Women’s History Month Spotlight: Helen Keller


By: Riya Vlcan


In honor of Women’s History Month, Glasgow students celebrate women who have impacted the world in which we live. Spotlight #_ is Helen Keller. 

Helen Keller is an inspiring, phenomenal woman in our history. From an early age, Helen was both deaf and blind after an illness as an infant. As a child, she had relied on home signs to communicate with people, but when she was 17 she got a teacher, Anne Sullivan, who was able to teach her both writing and reading! Helen was also able to learn to understand other people by touching the speaker’s lips and jawline. This method is called the Tadoma method. Later on, Helen attended Radcliffe College of Harvard University, and in 1904 became the first deaf and blind person to receive a bachelor’s degree in arts.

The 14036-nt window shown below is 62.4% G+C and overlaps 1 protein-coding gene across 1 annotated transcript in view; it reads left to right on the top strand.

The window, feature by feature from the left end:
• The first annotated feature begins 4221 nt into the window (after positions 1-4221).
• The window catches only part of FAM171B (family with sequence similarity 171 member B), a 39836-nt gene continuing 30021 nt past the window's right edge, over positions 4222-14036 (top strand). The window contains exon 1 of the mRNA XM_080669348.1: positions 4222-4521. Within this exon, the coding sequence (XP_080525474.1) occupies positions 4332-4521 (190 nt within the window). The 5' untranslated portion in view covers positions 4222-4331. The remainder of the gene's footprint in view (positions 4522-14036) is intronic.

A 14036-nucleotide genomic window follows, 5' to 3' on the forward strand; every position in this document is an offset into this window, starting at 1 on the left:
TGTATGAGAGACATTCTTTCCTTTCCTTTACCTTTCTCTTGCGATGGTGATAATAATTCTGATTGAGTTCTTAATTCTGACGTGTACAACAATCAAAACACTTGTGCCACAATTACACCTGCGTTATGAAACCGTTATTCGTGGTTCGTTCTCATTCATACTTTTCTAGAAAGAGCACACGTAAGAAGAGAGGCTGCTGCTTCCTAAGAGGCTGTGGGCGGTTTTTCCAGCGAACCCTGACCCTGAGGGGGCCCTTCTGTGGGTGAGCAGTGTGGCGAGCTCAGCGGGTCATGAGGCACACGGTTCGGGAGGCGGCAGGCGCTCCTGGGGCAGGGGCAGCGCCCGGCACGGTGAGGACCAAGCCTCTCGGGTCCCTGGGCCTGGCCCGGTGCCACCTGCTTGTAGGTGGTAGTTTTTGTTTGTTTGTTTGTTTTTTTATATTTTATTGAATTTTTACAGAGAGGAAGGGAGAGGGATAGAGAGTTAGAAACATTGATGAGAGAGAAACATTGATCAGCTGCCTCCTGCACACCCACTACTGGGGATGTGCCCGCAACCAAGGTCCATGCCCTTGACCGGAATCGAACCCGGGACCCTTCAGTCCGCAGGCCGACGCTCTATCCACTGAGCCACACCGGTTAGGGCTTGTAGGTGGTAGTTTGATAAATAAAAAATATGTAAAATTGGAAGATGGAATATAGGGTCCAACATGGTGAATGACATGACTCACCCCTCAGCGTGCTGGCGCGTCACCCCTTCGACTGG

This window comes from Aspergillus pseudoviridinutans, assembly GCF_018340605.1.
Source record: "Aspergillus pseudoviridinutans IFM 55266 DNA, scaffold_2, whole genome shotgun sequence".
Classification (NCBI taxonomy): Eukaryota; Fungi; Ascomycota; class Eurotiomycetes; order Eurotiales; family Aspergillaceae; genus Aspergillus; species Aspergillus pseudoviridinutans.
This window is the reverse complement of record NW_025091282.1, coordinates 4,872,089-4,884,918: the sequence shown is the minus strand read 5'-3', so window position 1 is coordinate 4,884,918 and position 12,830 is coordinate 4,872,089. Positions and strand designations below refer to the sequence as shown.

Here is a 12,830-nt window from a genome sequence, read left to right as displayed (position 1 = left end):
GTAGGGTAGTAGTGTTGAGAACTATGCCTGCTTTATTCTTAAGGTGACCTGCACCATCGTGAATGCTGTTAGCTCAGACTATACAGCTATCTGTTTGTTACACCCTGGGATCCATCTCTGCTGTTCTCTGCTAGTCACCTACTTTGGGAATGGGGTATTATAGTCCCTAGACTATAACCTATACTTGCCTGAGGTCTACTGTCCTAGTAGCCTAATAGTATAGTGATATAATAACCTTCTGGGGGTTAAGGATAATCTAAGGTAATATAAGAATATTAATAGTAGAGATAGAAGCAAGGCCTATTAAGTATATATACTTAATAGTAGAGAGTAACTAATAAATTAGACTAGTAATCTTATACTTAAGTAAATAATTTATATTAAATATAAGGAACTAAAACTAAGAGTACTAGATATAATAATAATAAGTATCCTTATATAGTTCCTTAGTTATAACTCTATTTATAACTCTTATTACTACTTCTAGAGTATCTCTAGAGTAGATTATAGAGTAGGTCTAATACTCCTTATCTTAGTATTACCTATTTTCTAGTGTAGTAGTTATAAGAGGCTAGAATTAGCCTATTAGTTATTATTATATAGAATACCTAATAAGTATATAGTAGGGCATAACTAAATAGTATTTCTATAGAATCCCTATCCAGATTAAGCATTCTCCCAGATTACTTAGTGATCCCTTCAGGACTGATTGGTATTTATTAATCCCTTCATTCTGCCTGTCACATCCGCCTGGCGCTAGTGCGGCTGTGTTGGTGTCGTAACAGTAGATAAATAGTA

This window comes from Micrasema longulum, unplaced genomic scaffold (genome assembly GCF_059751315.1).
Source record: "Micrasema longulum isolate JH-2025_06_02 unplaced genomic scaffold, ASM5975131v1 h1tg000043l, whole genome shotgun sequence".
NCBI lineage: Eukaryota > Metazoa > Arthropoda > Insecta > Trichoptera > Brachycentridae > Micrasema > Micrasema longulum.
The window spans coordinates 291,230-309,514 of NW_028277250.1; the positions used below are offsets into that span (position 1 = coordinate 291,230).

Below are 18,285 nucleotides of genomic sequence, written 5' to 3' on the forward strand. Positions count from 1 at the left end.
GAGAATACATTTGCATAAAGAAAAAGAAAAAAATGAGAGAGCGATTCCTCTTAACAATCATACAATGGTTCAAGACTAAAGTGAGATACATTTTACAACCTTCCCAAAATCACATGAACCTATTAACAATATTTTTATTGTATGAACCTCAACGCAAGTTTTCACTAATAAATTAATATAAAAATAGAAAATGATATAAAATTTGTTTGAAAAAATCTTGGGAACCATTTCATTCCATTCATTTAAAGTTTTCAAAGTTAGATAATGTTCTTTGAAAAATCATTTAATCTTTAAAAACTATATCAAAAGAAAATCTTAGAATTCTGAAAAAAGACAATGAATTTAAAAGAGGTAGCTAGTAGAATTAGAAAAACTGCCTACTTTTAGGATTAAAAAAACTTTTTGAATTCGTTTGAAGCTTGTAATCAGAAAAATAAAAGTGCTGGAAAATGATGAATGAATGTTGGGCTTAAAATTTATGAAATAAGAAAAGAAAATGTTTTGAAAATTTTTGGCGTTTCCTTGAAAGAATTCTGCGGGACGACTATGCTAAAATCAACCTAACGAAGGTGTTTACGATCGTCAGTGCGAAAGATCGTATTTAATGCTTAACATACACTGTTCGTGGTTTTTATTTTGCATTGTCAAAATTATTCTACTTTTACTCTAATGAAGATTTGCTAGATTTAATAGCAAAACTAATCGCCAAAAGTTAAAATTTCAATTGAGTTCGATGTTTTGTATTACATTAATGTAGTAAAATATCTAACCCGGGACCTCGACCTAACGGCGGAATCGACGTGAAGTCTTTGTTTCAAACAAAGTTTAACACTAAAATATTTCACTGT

Helen Keller is important to Glasgow because of all the awareness she brought about key acts and subjects. She helped bring awareness about issues like women’s rights, birth control, pacifism (against violence), etc., all of which are important to not only the world but the Glasgow community as well. She also helped bring recognition to the disabled community and helped the people in that community. Even after her lifetime, she continues to bring hope to all and be an inspiration to everyone showing us that we can achieve anything, no matter how difficult something may be. 

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